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Nature of Science

An explanation of the basic tenets of the nature of science

Amy Trauth-Nare

on 26 September 2013

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Transcript of Nature of Science

Nature of Science
Empirical Evidence
Objectivity and Subjectivity
Observation and inference
No Universal Scientific Method
Creative and Imaginative
Socially and Culturally Embedded
Tentative but durable
Quantitative and qualitative data provide the basis for all valid scientific ideas
Observations are data gathered through five senses and technological tools
Inferences are logical interpretations of observations
Established theories & laws play a central role in the interpretation of new observations and discoveries
Scientific theories differ from everyday theories.
Scientific theories & laws explain and describe how the natural world works
Scientists apply many methods to their research.
There is no single, correct sequence of activities in science that leads to knowledge or truth
These serve as sources of innovation and inspiration in science
Einstein’s theory of relativity
Rutherford, Chadwick, Bohr’s work on theories of atomic structure
Copernicus’s theory of heliocentric universe
Objective – displaying skepticism and using mechanisms/procedures to cross-check work
Subjective – personal values, beliefs, intuition, academic training, experiences and expectations affect the types of questions scientists ask, they way they conduct their work, and how they interpret data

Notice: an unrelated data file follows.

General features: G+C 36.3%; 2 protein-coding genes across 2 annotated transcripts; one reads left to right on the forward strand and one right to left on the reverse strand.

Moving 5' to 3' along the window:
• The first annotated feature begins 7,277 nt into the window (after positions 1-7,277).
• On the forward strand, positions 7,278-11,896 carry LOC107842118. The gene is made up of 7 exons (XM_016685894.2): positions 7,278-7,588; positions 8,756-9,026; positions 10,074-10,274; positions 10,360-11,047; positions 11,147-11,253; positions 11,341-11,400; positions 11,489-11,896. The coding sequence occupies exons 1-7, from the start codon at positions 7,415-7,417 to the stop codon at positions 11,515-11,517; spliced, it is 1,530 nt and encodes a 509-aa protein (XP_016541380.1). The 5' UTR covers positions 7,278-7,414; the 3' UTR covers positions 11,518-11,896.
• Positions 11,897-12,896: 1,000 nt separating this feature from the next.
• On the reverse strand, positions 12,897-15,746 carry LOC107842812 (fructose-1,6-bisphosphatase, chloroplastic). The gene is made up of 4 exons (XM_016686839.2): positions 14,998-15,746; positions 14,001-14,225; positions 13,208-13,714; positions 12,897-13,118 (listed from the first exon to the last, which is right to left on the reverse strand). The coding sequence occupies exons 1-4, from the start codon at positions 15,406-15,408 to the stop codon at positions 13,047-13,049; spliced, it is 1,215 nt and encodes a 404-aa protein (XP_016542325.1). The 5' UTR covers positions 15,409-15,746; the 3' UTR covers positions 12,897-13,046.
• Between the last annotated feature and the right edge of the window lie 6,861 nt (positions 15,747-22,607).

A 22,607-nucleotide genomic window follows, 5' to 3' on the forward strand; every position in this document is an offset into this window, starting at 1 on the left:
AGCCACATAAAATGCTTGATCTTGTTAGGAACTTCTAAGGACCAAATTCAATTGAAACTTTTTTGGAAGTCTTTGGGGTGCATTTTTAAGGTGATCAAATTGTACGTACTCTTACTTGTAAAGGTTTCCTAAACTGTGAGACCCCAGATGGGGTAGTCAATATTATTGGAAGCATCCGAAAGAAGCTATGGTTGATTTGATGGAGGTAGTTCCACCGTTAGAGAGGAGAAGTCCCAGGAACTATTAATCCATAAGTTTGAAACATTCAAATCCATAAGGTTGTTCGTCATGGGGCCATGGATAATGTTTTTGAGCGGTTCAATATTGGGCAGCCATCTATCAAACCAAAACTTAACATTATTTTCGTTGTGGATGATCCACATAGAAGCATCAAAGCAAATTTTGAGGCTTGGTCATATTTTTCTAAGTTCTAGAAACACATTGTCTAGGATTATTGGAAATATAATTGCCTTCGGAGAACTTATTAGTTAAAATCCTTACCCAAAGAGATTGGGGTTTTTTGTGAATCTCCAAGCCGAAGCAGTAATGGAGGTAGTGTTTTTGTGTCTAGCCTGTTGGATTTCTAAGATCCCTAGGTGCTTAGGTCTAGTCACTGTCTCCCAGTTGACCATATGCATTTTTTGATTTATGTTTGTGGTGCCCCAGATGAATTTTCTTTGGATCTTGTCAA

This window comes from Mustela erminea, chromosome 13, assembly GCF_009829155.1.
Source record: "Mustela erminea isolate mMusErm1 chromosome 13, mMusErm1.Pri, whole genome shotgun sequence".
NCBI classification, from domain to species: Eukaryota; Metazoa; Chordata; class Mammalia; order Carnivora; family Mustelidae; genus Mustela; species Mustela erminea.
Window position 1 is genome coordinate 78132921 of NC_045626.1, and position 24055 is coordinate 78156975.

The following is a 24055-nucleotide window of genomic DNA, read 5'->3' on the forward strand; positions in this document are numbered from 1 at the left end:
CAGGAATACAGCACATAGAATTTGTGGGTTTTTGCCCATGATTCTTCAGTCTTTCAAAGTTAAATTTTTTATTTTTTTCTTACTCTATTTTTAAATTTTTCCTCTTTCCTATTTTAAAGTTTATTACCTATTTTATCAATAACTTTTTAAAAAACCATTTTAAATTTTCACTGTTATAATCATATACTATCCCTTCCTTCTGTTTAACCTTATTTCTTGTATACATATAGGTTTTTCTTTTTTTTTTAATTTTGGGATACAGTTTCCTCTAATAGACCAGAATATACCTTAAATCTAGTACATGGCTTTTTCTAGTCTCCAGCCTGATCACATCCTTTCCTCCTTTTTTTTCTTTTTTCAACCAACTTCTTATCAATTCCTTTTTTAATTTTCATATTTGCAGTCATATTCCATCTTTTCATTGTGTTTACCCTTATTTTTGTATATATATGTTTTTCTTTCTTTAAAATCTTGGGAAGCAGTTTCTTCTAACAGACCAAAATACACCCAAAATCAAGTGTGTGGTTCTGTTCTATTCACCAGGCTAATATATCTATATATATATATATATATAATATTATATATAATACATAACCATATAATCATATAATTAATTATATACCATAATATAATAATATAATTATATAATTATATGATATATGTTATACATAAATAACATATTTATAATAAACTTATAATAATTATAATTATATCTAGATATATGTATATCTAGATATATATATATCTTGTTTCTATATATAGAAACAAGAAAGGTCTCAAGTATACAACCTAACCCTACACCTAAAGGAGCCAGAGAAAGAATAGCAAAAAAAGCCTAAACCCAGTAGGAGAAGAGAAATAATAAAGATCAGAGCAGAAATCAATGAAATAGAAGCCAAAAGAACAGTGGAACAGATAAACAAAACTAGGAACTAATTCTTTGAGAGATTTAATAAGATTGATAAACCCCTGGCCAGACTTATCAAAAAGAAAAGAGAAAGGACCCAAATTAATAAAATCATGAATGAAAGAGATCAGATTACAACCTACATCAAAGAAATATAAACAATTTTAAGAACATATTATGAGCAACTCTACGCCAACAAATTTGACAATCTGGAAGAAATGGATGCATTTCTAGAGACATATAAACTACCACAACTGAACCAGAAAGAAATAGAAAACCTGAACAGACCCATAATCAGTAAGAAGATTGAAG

Science is practiced in the context of culture at large
It is affected by social fabric, power structures, politics, religion, socioeconomic factors
Science knowledge is never fully proven – it is subject to change in light of new discoveries
Because science knowledge has been developed and changed over time and is based on empirical evidence, it is the most reliable and durable knowledge about the natural world
What is science?
How does science differ from other ways of understanding the world?
Hypothesis - proposed explanation or prediction to a research question or problem
Theory - explains why/how natural phenomena occur
Law - describes consistent patterns or relationships in nature
"The mere formulation of a problem is far more essential than its solution, which may be merely a matter of mathematical or experimental skills. To raise new questions, new possibilities, to regard old problems from a new angle requires creative imagination and marks real advances in science."
-- Albert Einstein
Which are mellinarks?
These are not mellinarks
These are mellinarks
Full transcript